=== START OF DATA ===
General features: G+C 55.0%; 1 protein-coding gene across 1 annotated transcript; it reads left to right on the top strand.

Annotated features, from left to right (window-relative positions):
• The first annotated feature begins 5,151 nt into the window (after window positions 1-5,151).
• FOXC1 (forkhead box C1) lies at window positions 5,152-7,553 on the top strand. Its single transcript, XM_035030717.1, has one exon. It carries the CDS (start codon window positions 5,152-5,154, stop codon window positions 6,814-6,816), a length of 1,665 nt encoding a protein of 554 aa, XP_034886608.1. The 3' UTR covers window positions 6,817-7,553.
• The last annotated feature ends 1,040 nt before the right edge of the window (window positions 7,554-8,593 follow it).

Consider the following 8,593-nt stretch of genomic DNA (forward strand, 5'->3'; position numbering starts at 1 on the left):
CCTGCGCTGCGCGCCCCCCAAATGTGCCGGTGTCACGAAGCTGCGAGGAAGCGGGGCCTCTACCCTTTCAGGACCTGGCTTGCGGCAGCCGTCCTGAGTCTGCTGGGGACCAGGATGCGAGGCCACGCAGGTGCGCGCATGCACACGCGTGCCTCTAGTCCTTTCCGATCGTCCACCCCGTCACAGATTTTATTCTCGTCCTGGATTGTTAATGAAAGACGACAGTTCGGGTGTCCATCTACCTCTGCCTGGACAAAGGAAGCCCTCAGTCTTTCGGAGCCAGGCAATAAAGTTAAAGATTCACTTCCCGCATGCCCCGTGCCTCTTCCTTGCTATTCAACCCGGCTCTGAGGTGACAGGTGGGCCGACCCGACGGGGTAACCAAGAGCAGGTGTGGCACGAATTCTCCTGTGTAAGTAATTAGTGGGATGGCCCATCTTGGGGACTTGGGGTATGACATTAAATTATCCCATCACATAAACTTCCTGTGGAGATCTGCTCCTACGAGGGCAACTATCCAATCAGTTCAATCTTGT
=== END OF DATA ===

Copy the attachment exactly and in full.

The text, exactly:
General features: G+C 55.0%; 1 protein-coding gene across 1 annotated transcript; it reads left to right on the top strand.

Annotated features, from left to right (window-relative positions):
• The first annotated feature begins 5,151 nt into the window (after window positions 1-5,151).
• FOXC1 (forkhead box C1) lies at window positions 5,152-7,553 on the top strand. Its single transcript, XM_035030717.1, has one exon. It carries the CDS (start codon window positions 5,152-5,154, stop codon window positions 6,814-6,816), a length of 1,665 nt encoding a protein of 554 aa, XP_034886608.1. The 3' UTR covers window positions 6,817-7,553.
• The last annotated feature ends 1,040 nt before the right edge of the window (window positions 7,554-8,593 follow it).

Consider the following 8,593-nt stretch of genomic DNA (forward strand, 5'->3'; position numbering starts at 1 on the left):
CCTGCGCTGCGCGCCCCCCAAATGTGCCGGTGTCACGAAGCTGCGAGGAAGCGGGGCCTCTACCCTTTCAGGACCTGGCTTGCGGCAGCCGTCCTGAGTCTGCTGGGGACCAGGATGCGAGGCCACGCAGGTGCGCGCATGCACACGCGTGCCTCTAGTCCTTTCCGATCGTCCACCCCGTCACAGATTTTATTCTCGTCCTGGATTGTTAATGAAAGACGACAGTTCGGGTGTCCATCTACCTCTGCCTGGACAAAGGAAGCCCTCAGTCTTTCGGAGCCAGGCAATAAAGTTAAAGATTCACTTCCCGCATGCCCCGTGCCTCTTCCTTGCTATTCAACCCGGCTCTGAGGTGACAGGTGGGCCGACCCGACGGGGTAACCAAGAGCAGGTGTGGCACGAATTCTCCTGTGTAAGTAATTAGTGGGATGGCCCATCTTGGGGACTTGGGGTATGACATTAAATTATCCCATCACATAAACTTCCTGTGGAGATCTGCTCCTACGAGGGCAACTATCCAATCAGTTCAATCTTGT